Traditionally, store replenishment and DC/warehouse inventory management have been separate processes driven by separate demand forecasts. A recent RELEX survey found that 16% of large US grocers still base their DCs’ forecasts on their own historical outbound delivery data. The majority — about 70% of respondents — reported that they based DC forecasts on store demand forecasts. While preferable to looking at outbound deliveries alone, there are still significant disadvantages to this poorly integrated approach.
- The timing problem: For stores to have product on their shelves to sell, there must first be an accurate DC forecast that can account for changing demand on the store, product and even day-levels. However, there are also variations in stores’ sell-through rates and replenishment schedules which affect store forecasts. All this variability amounts to bad news for DC forecast accuracy.
- Outbound peaks: When goods are pushed rather than pulled through the supply chain, distribution centers experience outbound peaks that don’t correlate with store forecasts. Consider promotions for example, where anywhere from 30–100% of the expected uplift must be pushed to stores before the promotion starts and demand rises in store. A promotion causes a much larger initial demand peak at a distribution center than it does in stores. While the retailer may “control” this peak, it requires too much manual planning and guesstimating by DC supply planners trying to anticipate when and in what quantities stores will take in a promoted product.
Supply chain projections enable seamless integration
The best practice is to base DC forecasting on stores’ projected orders, which reflect both pull-based demand and planned, push-based stock movements. According to the RELEX survey, though, only 14% of responding grocers have actually implemented this approach.
To integrate store and DC planning, your planning system must be able to calculate projected store orders per product, per store and per day, all well ahead of time — by months or even a whole year. These order projections must build on the demand forecast by incorporating current and known future replenishment parameters as well. These calculations, of course, require significant data processing capacity, which is a likely explanation for the surprisingly low adoption rate.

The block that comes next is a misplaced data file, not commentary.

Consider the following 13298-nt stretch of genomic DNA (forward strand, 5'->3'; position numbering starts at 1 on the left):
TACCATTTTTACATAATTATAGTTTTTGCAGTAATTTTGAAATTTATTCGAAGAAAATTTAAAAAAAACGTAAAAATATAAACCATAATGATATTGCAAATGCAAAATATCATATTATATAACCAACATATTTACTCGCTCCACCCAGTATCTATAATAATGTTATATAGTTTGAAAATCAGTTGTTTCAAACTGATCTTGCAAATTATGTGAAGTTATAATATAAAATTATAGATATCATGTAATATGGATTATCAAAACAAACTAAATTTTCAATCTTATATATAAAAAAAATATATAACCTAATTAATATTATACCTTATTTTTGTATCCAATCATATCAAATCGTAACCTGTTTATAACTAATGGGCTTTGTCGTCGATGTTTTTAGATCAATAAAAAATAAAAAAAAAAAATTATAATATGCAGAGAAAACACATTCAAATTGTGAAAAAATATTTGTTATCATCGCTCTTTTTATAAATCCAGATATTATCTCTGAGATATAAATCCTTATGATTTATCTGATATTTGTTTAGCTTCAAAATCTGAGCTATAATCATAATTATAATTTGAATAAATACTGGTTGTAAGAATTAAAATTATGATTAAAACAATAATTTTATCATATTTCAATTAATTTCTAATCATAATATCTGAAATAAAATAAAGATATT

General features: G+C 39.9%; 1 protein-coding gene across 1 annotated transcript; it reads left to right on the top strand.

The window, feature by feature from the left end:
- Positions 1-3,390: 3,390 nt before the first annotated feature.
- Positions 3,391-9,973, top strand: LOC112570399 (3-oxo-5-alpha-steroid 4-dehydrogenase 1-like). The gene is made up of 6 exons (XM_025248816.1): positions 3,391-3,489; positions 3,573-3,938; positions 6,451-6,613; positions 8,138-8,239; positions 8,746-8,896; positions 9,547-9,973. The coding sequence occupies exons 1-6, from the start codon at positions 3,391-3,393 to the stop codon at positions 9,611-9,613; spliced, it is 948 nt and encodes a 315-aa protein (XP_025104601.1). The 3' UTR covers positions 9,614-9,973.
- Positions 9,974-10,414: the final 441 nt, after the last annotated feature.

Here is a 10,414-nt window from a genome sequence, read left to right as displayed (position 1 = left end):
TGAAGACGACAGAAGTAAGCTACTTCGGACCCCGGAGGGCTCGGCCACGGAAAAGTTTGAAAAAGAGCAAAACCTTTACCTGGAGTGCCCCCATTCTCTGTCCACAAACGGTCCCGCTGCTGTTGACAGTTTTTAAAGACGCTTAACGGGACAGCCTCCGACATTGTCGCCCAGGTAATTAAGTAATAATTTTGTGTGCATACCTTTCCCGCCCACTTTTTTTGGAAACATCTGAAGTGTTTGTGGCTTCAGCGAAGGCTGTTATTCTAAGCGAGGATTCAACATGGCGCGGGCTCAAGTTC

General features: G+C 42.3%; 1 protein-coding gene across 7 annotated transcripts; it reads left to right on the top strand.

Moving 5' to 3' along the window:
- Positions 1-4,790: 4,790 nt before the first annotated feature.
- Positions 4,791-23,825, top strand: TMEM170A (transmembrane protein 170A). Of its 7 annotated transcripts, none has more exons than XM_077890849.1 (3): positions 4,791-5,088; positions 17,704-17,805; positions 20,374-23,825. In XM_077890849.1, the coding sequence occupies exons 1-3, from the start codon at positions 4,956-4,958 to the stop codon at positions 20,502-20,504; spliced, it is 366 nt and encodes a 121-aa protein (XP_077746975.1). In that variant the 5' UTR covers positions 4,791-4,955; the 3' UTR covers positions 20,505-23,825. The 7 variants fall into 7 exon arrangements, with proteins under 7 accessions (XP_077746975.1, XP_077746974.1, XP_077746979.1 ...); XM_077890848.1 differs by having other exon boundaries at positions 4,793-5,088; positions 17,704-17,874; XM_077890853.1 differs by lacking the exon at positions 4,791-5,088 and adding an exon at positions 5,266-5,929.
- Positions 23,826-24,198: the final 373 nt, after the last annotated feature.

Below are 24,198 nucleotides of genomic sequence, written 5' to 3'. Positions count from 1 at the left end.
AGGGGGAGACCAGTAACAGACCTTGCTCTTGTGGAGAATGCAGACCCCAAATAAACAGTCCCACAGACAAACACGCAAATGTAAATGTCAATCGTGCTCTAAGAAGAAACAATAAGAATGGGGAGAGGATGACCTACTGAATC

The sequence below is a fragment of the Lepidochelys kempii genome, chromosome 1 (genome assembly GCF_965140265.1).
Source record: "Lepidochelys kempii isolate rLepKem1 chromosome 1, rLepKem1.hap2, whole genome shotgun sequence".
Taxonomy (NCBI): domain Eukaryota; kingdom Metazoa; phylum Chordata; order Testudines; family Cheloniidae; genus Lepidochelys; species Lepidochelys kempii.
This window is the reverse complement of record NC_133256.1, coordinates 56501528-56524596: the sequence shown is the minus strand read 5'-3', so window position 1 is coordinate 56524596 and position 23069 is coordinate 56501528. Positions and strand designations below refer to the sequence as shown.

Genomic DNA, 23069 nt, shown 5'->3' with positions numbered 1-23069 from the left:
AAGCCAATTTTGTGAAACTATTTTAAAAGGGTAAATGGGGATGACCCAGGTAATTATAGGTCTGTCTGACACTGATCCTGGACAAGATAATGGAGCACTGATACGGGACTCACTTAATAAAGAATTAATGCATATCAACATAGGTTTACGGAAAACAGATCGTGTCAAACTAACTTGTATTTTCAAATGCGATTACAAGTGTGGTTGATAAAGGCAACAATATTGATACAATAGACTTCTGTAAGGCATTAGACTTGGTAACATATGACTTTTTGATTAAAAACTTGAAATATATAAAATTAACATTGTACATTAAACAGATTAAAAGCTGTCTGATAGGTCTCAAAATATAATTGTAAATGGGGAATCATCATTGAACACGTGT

Store order projections consolidate large amounts of data, including current inventory, safety stock levels, visual minimums, replenishment schedules and planned inventory movements like stock being pushed to stores before promotions. Aggregated across stores, these order projections help distribution centers generate accurate, customer-driven DC forecasts.
The value of basing DC forecasts on store order projections is evident in many scenarios — for example, new product introductions. During a new product launch, distribution centers push at least one case pack or enough product to fill the allocated shelf space at each store. This creates inventory surpluses that can take days or weeks to sell through. However, as long as a store has surplus inventory, its projected orders (and the DC outflow) will be lower than the forecasted demand, maintaining the optimal stock balance at each store location.
This example demonstrates why basing DC forecasts on projected store orders is so useful when ramping stock up or down — from product introduction and termination to promotions, seasons and changes in replenishment schedules.
An integrated supply chain eliminates double planning
Store order projections and the DC forecasts they inform automatically reflect the effects of planned changes in store replenishment. When stores plan for promotions, seasons, assortment changes or changes in replenishment schedules, that impact is immediately visible in the DC forecast for the right dates and in the right quantities.
Of course, none of this is possible without a planning system equipped with the necessary functionality and data processing capability. The real challenge, though, is getting the whole organization to work proactively. Ensuring that decisions are made early enough — but not so early they hinder flexibility — requires that everyone in the organization have a basic understanding of how the supply chain works and what the relevant lead times are for different types of changes.
So, do you have a good reason for not integrating your supply chain?